year = "2017",
month = "4",
day = "1",
doi = "10.1002/ijc.30580",
language = "English",
volume = "140",
pages = "1538--1544",
journal = "International Journal of Cancer",
issn = "0020-7136",
publisher = "Wiley-Blackwell",
number = "7",

}

Joint associations of smoking and television viewing time on cancer and cardiovascular disease mortality. / Grace, Megan S.; Lynch, Brigid M.; Dillon, Francis; Barr, Elizabeth L.M.; Owen, Neville; Dunstan, David W.

In: International Journal of Cancer, Vol. 140, No. 7, 01.04.2017, p. 1538-1544.

Research output: Contribution to journalArticleResearchpeer-review

TY - JOUR

T1 - Joint associations of smoking and television viewing time on cancer and cardiovascular disease mortality

AU - Grace, Megan S.

AU - Lynch, Brigid M.

AU - Dillon, Francis

AU - Barr, Elizabeth L.M.

AU - Owen, Neville

AU - Dunstan, David W.

PY - 2017/4/1

Y1 - 2017/4/1

N2 - Excessive sitting time and smoking are pro-inflammatory lifestyle factors that are associated with both cancer and cardiovascular disease (CVD) mortality. However, their joint associations have not been investigated. We examined the associations of television (TV) viewing time with cancer and CVD mortality, according to smoking status, among 7,498 non-smokers (34% ex-smokers) and 1,409 current-smokers in the Australian Diabetes, Obesity and Lifestyle Study. During 117,506 person-years (median 13.6 years) of follow-up, there were 346 cancer and 209 CVD-related deaths. Including an interaction between TV time and smoking status in the model significantly improved the goodness of fit for cancer (p = 0.01) but not CVD mortality (p = 0.053). In the multivariate-adjusted model, every additional hr/d of TV time was associated with increased risk of cancer-related (HR 1.23; 95% CI 1.08–1.40), but not CVD-related mortality (HR 1.16; 95% CI 0.97–1.38) in current-smokers. Elevated multivariate-adjusted cancer mortality HRs were observed for current-smokers watching 2 to <4 hr/d (HR 1.45; 95% CI 0.78–2.71) and ≥4 hr/d (HR 2.26; 95% CI 1.10–4.64), compared to those watching <2 hr/d. Current-smokers watching 2 to <4 hr/d (HR 1.07; 95% CI 0.45–2.53) and ≥4 hr/d (HR 1.92; 95% CI 0.76–4.84) did not have a significantly higher risk of CVD mortality, compared to <2 hr/d. No associations were observed for non-smokers. These findings show an association of TV, a common sedentary behavior, with cancer mortality in current-smokers. The association with CVD mortality was less clear. Further exploration in larger data sets is warranted. Limiting TV viewing time may be of benefit in reducing cancer mortality risk in current-smokers.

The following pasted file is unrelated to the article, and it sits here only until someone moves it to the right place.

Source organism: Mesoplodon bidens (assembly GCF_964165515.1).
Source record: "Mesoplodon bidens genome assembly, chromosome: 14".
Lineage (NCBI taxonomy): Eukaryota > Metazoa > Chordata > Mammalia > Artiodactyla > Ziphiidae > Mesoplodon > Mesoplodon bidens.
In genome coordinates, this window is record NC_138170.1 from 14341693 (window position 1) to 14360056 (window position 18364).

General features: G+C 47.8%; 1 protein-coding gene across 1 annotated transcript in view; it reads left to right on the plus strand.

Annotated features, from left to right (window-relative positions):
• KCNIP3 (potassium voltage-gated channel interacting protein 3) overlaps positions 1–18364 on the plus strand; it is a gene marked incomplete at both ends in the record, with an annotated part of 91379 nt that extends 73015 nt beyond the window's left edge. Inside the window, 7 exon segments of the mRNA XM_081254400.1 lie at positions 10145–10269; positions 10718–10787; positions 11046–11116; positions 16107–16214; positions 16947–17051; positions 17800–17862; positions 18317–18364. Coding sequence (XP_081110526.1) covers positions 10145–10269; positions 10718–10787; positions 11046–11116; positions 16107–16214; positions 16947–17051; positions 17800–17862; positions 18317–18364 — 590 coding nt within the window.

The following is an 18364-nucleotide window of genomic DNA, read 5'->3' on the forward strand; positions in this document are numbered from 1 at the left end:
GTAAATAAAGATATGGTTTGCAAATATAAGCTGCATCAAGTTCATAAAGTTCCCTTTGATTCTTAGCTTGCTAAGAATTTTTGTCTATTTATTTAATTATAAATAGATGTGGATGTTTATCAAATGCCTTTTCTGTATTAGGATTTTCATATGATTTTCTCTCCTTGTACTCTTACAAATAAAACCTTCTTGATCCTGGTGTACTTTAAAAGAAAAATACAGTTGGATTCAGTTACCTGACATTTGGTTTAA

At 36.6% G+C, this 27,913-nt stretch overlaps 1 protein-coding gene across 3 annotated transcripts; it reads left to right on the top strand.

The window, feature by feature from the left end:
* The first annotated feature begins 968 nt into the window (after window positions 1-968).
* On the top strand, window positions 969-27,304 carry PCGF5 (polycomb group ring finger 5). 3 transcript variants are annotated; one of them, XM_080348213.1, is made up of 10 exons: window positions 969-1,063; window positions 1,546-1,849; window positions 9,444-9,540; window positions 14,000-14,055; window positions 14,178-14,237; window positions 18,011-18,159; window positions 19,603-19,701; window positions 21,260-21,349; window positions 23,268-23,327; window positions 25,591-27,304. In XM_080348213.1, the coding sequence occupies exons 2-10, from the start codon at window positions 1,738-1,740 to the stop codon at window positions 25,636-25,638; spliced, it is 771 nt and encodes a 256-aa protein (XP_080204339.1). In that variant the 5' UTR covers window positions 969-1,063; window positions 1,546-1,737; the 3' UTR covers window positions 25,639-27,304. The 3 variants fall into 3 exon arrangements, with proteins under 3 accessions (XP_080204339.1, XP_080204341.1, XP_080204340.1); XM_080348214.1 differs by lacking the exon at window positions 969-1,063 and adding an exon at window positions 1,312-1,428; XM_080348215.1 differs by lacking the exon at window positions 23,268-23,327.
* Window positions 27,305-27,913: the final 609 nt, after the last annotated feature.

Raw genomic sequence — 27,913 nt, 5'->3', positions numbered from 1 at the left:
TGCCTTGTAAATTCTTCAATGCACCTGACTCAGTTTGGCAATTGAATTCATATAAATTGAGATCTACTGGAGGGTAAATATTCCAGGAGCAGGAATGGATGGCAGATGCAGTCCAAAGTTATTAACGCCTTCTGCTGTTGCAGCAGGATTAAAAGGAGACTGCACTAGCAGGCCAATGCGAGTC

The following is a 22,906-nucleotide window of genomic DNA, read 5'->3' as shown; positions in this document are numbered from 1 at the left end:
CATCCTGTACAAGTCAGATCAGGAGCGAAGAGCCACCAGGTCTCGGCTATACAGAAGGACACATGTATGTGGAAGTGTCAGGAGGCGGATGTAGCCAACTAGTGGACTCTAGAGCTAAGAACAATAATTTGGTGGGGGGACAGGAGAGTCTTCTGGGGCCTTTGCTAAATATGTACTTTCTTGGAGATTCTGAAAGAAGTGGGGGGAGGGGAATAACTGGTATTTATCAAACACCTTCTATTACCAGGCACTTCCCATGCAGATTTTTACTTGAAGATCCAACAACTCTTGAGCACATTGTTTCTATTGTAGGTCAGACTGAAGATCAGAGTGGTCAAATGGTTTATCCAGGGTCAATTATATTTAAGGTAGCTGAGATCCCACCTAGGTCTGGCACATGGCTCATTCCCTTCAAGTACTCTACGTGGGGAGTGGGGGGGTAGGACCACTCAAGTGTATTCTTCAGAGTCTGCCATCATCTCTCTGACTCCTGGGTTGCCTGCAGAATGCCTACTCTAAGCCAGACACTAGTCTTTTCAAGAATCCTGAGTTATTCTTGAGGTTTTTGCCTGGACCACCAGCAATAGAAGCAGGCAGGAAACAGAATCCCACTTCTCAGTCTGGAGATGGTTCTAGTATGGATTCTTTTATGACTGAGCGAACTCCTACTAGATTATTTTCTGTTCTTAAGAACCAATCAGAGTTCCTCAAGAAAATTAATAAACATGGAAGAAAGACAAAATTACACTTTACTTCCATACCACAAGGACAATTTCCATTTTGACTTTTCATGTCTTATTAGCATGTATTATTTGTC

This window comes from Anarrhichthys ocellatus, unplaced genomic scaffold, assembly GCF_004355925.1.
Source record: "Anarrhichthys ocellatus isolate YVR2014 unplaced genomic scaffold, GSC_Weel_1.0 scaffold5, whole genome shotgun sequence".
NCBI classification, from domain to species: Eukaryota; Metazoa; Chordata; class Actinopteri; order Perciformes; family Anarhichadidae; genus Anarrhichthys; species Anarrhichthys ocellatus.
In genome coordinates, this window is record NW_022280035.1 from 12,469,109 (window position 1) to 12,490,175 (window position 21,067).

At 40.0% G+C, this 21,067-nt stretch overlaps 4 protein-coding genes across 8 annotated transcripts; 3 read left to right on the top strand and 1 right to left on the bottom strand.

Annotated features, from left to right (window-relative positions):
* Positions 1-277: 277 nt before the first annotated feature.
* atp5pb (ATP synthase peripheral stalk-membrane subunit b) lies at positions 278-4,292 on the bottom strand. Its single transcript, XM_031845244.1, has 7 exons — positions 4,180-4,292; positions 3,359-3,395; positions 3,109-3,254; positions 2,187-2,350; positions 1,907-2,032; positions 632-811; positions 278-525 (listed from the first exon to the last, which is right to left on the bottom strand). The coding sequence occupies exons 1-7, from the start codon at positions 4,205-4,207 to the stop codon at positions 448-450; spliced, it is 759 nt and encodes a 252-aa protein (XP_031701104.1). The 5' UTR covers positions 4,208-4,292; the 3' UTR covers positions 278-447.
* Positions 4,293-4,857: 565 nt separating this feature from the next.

AB - Excessive sitting time and smoking are pro-inflammatory lifestyle factors that are associated with both cancer and cardiovascular disease (CVD) mortality. However, their joint associations have not been investigated. We examined the associations of television (TV) viewing time with cancer and CVD mortality, according to smoking status, among 7,498 non-smokers (34% ex-smokers) and 1,409 current-smokers in the Australian Diabetes, Obesity and Lifestyle Study. During 117,506 person-years (median 13.6 years) of follow-up, there were 346 cancer and 209 CVD-related deaths. Including an interaction between TV time and smoking status in the model significantly improved the goodness of fit for cancer (p = 0.01) but not CVD mortality (p = 0.053). In the multivariate-adjusted model, every additional hr/d of TV time was associated with increased risk of cancer-related (HR 1.23; 95% CI 1.08–1.40), but not CVD-related mortality (HR 1.16; 95% CI 0.97–1.38) in current-smokers. Elevated multivariate-adjusted cancer mortality HRs were observed for current-smokers watching 2 to <4 hr/d (HR 1.45; 95% CI 0.78–2.71) and ≥4 hr/d (HR 2.26; 95% CI 1.10–4.64), compared to those watching <2 hr/d. Current-smokers watching 2 to <4 hr/d (HR 1.07; 95% CI 0.45–2.53) and ≥4 hr/d (HR 1.92; 95% CI 0.76–4.84) did not have a significantly higher risk of CVD mortality, compared to <2 hr/d. No associations were observed for non-smokers. These findings show an association of TV, a common sedentary behavior, with cancer mortality in current-smokers. The association with CVD mortality was less clear. Further exploration in larger data sets is warranted. Limiting TV viewing time may be of benefit in reducing cancer mortality risk in current-smokers.

KW - cancer

KW - cardiovascular disease

KW - sedentary behavior

KW - smoking

KW - television viewing

UR - http://www.scopus.com/inward/record.url?scp=85008449815&partnerID=8YFLogxK

U2 - 10.1002/ijc.30580

DO - 10.1002/ijc.30580

M3 - Article

C2 - 28006837

AN - SCOPUS:85008449815

VL - 140

SP - 1538

EP - 1544

JO - International Journal of Cancer

JF - International Journal of Cancer

SN - 0020-7136

IS - 7

ER -